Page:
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STAP demands First Chamber of Parliament a quick consideration of the licensing act

12 September 2011

Update of figures about alcohol-use with youngsters should convince the First Chamber of Parliament.

On Tuesday, September, 13, the First Chamber of Parliament will make a decision about the treatment of the proposal change of the Alcohol Licensing and Catering Act. This act amongst others enables the municipalities to tackle the easy availability of alcohol for youngsters in supermarkets, bars and sport-canteens. Municipalities get amongst other things the responsibility for the enforcement of the age-limits for alcohol-supply. In a letter to the Permanent Commission VWS (health, welfare and sport) of the First Chamber of Parliament, the Dutch Institute for Alcohol Policy (STAP) emphasizes the great importance of a quick introduction of the law. Wim van Dalen, director of the institute: “The Netherlands has nearly half a million heavy drinkers under 30 years of age (CBS; 2011). Municipalities can take responsibility for tackling of this problem; effective enforcement is the key-word”.

The Dutch Institute for Alcohol Policy is sending today to the members of the Chamber commission the following update of the figures about youngsters and alcohol:

7 hard facts about alcohol and youngsters 2011

1. Children are beginning too young and are drinking too much.
- Dutch children are beginning on an average between 12th and 13th year to drink alcohol. Girls (12,8 years), somewhat later than boys (12,4 years).
- 10% of the 12 year olds say that recently they have been drinking. Of that group 56% drink, every month, a minimum of 5 glasses each time.
- 39 % of the 14 years old say that recently they have been drinking. Of this group 58% drink every month a minimum of 5 glasses each time.
- Of the 16 years old 71% says only recently having been drinking. Of this group 77% drink every month a minimum of 5 glasses each time.

2. Drinking behaviour of 15-plus years is far too high; the number of children of 12-14 years drinking has fallen.
Compared with figures from 2003 now fewer children of 12 – 14 years are drinking alcohol.
In 2003, 71% of the children of 12 years had ever drunk alcohol. In 2009 this was 41%. The figures concerning children and youngsters of 15 years and older have hardly changed. For all ages it appears that as soon as youngsters drink, they often drink too much. Apparently it is a question of either you don’t drink or you drink too much.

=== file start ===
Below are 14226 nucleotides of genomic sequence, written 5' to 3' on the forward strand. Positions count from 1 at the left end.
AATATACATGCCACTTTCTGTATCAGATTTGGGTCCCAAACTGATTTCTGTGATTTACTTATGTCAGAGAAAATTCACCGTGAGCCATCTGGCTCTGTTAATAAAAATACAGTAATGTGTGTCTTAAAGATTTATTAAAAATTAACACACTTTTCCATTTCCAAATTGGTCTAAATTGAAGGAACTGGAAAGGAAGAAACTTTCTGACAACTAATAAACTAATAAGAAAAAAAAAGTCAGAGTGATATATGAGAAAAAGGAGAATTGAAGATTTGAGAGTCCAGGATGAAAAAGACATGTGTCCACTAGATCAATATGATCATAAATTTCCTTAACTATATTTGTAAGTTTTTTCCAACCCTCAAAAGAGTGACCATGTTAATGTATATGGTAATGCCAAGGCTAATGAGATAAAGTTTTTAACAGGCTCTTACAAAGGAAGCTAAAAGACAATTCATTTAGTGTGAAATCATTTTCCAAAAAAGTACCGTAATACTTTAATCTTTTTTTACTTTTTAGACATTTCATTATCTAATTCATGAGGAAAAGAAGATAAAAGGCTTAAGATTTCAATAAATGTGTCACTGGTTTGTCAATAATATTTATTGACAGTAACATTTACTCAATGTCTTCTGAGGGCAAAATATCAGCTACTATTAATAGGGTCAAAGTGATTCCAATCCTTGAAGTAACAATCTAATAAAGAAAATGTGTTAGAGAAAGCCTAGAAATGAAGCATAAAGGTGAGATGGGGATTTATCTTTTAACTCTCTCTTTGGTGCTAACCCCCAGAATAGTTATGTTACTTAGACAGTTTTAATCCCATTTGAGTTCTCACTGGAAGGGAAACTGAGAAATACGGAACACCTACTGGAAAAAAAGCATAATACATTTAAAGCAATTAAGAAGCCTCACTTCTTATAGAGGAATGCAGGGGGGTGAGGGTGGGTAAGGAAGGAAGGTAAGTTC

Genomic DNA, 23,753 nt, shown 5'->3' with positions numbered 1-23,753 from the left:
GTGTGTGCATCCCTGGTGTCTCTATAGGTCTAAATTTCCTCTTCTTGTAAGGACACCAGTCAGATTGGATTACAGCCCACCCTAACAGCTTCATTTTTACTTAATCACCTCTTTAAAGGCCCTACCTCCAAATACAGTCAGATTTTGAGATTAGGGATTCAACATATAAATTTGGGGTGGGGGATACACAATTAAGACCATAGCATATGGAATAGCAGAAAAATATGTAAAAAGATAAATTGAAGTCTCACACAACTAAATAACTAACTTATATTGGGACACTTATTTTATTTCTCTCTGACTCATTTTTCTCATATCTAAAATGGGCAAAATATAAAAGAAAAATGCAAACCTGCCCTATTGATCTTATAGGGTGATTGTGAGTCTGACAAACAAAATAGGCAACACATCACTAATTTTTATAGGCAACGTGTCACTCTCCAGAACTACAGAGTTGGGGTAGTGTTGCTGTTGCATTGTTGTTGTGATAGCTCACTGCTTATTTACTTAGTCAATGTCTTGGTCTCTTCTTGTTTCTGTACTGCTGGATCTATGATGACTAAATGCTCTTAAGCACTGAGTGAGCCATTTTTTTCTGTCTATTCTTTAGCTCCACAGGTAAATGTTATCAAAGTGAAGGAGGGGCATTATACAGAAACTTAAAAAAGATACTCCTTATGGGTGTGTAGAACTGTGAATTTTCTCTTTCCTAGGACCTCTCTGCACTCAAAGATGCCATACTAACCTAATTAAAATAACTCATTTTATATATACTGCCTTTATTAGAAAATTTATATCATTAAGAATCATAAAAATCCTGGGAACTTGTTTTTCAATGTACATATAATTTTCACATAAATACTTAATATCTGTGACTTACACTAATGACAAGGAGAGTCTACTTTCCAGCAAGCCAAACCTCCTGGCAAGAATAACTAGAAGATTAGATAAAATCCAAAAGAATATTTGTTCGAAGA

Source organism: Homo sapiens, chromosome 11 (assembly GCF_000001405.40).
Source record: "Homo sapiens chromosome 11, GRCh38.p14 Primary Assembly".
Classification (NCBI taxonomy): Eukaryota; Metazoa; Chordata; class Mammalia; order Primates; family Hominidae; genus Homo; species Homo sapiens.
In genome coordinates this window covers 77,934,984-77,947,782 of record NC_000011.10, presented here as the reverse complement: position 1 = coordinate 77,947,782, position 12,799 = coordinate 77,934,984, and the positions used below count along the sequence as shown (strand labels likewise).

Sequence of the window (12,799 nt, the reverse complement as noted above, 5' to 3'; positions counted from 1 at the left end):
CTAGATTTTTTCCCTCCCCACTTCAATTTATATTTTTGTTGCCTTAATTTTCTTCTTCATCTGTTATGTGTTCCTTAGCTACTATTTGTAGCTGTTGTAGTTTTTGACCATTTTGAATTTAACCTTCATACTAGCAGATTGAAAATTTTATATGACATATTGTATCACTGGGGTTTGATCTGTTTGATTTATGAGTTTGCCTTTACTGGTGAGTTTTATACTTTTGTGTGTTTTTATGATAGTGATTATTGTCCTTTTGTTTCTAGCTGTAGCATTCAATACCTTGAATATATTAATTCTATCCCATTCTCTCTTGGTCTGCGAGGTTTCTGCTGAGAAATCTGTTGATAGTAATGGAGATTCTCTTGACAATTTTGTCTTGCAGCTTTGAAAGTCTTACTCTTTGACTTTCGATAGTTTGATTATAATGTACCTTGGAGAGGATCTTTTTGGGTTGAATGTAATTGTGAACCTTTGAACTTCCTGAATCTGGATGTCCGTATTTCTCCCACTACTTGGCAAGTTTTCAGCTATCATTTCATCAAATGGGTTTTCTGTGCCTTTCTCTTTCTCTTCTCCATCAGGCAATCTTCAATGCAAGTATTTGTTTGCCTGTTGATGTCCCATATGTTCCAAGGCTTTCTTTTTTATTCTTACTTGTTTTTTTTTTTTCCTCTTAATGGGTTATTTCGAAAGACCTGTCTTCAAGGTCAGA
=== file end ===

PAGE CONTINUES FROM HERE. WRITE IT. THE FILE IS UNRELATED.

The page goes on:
3. Drinking too much and too often starts with many young children from their 15th year.
The so-called binge drinking (drinking a lot within a short time) starts at 15 years old. Over a quarter of the 15 year olds (27%) who have been drinking recently, drink 5 – 10 glasses every week; another quarter (26%) drink 10 glasses or more each week. The legal age for buying alcohol in the Netherlands of 16 years is probably one of the causes of this (after your 16th birthday you can go for it!)

4. Dutch youngsters score high in Europe.
The 15 and 16 year old Dutch youngsters drink relatively frequently compared with European contemporaries. They are in second place, behind leader Austria; 24% of these Dutch youngsters have been drinking alcohol on more than 10 occasions in the last month. The European average is 10%. Analysis of the European data (ESPAD, 2007) shows that only youngsters (of 15 and 16 years old) in Denmark, Austria, England and the Czech Republic drink more and more often than their Dutch contemporaries.

5. Alcohol-poisoning in youngsters increases since 2007.
In 2010, 684 youngsters were admitted to the emergency department of a hospital after drinking too much alcohol; in 2007 there were 297; in 2008: 337 and in 2009: 500. What is striking is that mostly common autochthonous youngsters are involved. The average age of these “coma-drinkers” is a little over the 15 years.

6. Serious and lasting health damage is inevitable.
- Exposure to alcohol during the youth can lead to memory, learning and concentration-problems; brains that are developing (until the 23rd year) are the most vulnerable.
- Youngsters who have begun drinking before their 15th year run four times the risk of alcohol-addiction as youngsters who start in their 21 st year.
- With girls and young women particularly, the risk of development of breast cancer is alarming. Research has shown that the more and the more often young women use alcohol during adolescence, the greater is the chance of benign chest problems. Benign chest problems are an important forecaster for breast cancer.
- The younger the teen-agers starts with alcohol use the greater is the chance that they willalso start smoking or start using other drugs.

7. Alcohol-related accidents.
The Dutch Foundation ‘Consumer and Safety’ annually counts 24.000 alcohol-related accidents with youngsters between 10 and 25 years of age at emergency departments. This is nearly 10% of all accidents or violence among youngsters of this age.
Young men of 18 to 24 year in 2002 composed 23% of the seriously wounded and deaths from traffic accidents caused by alcohol, while this group only constitute 4% of the total Dutch population.


Sources:
-Factsheet Alcoholgebruik door Nederlandse jongeren. Utrecht, STAP, 2011. www.stap.nl
-Factsheet Alcohol: Gezondheidsrisico's voor kinderen en adolescenten. Utrecht, STAP, 2011. www.stap.nl
-CBS, 2011.
-ESPAD 2003 en 2007, ESPAD, Stockholm, www.espad.org, 2009
-Resultaten Peilstationonderzoek Trimbos-onderzoek (2008); persoonlijke communicatie onderzoeker Karin Monshouwer.

For more information:
Dutch Institute for Alcohol Policy (STAP)
Mr. Ir. W.E. van Dalen, director
T 030-6565041 / 06-53295544
E info@stap.nl
I www.stap.nl

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Dutch Institute for Alcohol Policy STAP
P.O. Box 9769
3506 GT Utrecht
The Netherlands
T: +31 (0)30-6565041
F: +31 (0)30-6565043
E: info@stap.nl